NEWPORT, Pa. (WTHM) – An annual competition is rolling ahead this weekend; a contest between four Midstate counties to improve the environment.
“I just don’t know why the people want to throw their trash along the road,” Butch Turnbaugh said as he drove around Perry County.
When it comes to streets around Oliver Township, Turnbaugh cleans up.
“I pick up bicycles,” he said, “you name it.” Wednesday, the township’s roadmaster was on the hunt.
“Right now we’re looking for a car tire.”
These are part of Turnbaugh’s duties, trekking into ditches and woods looking for discarded tires. For at least the last several, he’s had some help around the county.
“You say tire recycling challenge and people are like, ‘Eh, that’s boring’,” Kristie Smith said. “When you say tire war and people are like, ‘Yeah? What?'”
Smith is the Perry County Conservation District‘s watershed specialist. This Saturday, she said, starts her first tire war as cleaner-in-chief.
“We are going to be tired that day,” she said (pun possibly intended).
From 8 a.m. to noon on Saturday, Perry County will collect tires at the Oliver Township Building for a fee. Normal car tires cost $1 to recycle, bigger truck tires are $5, and tractor tires are $10 apiece.
Smith and Perry County will compete with Juniata, Mifflin, and Huntingdon counties in the tire war. Whoever brings the most rubber to Mahantango Enterprises, a rubber recycler in Liverpool, wins the Gold Rim Award from Keep Pennsylvania Beautiful.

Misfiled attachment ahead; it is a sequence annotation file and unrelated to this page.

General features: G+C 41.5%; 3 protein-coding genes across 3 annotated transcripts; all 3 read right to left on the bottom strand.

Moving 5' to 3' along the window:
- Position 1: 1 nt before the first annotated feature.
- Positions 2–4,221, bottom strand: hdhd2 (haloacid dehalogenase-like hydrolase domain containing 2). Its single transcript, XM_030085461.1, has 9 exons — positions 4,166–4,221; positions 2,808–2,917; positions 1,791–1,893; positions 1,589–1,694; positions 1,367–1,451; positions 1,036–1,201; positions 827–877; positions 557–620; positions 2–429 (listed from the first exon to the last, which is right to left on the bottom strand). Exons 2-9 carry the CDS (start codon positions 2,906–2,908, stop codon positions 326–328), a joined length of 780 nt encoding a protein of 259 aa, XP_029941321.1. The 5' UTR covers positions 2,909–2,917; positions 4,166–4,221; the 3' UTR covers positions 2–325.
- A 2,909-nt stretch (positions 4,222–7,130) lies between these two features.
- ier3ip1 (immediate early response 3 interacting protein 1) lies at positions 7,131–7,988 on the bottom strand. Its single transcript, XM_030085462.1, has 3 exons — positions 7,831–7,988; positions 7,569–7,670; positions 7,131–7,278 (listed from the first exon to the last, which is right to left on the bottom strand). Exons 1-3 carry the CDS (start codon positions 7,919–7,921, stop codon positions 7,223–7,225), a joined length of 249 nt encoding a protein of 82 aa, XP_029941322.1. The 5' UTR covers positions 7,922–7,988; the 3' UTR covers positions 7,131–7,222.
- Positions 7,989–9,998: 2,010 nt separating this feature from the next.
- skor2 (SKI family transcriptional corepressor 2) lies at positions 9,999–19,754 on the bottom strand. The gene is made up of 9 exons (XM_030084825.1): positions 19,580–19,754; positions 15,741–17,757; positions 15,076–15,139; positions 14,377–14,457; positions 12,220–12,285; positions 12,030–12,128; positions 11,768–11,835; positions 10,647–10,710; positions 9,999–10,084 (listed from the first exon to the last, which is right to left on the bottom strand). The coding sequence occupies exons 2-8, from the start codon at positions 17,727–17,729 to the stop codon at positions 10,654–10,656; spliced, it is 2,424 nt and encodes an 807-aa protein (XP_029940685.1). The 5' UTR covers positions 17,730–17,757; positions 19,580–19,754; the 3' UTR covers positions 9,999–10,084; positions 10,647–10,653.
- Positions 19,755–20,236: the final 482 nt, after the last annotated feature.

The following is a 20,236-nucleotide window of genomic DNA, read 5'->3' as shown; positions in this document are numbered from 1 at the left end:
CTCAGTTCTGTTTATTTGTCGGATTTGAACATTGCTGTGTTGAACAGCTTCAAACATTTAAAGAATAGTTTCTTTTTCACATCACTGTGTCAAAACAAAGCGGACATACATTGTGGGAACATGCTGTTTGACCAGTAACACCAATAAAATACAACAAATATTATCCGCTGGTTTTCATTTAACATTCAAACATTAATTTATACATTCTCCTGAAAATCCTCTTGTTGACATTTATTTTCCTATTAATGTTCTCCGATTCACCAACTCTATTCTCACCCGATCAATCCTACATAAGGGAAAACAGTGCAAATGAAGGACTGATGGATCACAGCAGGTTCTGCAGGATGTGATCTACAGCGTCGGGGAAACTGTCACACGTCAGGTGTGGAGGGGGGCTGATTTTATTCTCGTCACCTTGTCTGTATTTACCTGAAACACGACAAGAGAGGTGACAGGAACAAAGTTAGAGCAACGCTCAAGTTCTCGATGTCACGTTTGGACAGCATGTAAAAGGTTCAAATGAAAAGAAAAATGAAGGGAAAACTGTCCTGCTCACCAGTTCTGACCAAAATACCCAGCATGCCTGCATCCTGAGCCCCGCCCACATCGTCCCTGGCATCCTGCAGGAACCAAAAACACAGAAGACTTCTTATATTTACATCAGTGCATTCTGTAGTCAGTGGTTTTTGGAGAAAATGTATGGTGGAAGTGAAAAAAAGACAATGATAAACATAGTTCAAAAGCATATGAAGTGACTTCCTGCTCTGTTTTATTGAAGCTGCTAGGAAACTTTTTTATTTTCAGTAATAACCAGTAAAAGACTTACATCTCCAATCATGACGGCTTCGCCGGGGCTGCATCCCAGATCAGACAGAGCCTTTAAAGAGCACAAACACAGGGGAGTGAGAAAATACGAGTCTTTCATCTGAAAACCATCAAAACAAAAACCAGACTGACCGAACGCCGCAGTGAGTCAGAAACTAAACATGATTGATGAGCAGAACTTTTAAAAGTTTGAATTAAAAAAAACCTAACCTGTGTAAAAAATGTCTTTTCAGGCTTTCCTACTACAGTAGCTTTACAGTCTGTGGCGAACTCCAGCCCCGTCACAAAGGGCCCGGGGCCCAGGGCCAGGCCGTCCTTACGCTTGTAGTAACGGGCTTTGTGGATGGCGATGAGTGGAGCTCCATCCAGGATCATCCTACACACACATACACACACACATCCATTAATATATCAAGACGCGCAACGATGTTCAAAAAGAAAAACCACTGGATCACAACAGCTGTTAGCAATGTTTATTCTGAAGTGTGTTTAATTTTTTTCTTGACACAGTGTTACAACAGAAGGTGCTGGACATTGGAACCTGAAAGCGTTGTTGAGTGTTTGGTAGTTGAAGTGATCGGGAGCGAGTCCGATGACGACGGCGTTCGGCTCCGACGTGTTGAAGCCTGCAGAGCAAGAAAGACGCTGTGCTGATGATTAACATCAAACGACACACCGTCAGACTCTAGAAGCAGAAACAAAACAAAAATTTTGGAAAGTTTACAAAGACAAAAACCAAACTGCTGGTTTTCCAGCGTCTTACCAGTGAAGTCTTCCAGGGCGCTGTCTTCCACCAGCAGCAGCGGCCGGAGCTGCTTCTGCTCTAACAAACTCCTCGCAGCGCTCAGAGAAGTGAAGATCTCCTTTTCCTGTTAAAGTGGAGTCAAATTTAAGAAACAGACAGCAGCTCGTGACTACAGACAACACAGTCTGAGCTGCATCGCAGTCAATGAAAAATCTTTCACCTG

Last year, Perry participants brought in more than 1,200 tires for a total of nearly 19.73 tons of rubber. They didn’t win and haven’t for a few years, but Smith hopes this year they bring back the gold.
“Just from people calling ahead and warning us about how many they’re bringing,” she said, they expect “upwards of 850 to 1,000” tires before they start collecting from the general public.
“The counties do a really nice job of trying to get tires that may end up in creeks and rivers and down over the banks, and we’re able to bring those tires in and totally recycle them,” said Troy Hess, Mahantango’s vice president.
The company collects from all four counties and turns the rubber into things like play mats and rubber pellets for artificial turf.
That’s far better than the alternative for Turnbaugh.
“If they don’t have something like that,” he said, “they’re going to be all over the roads again, down over the banks.”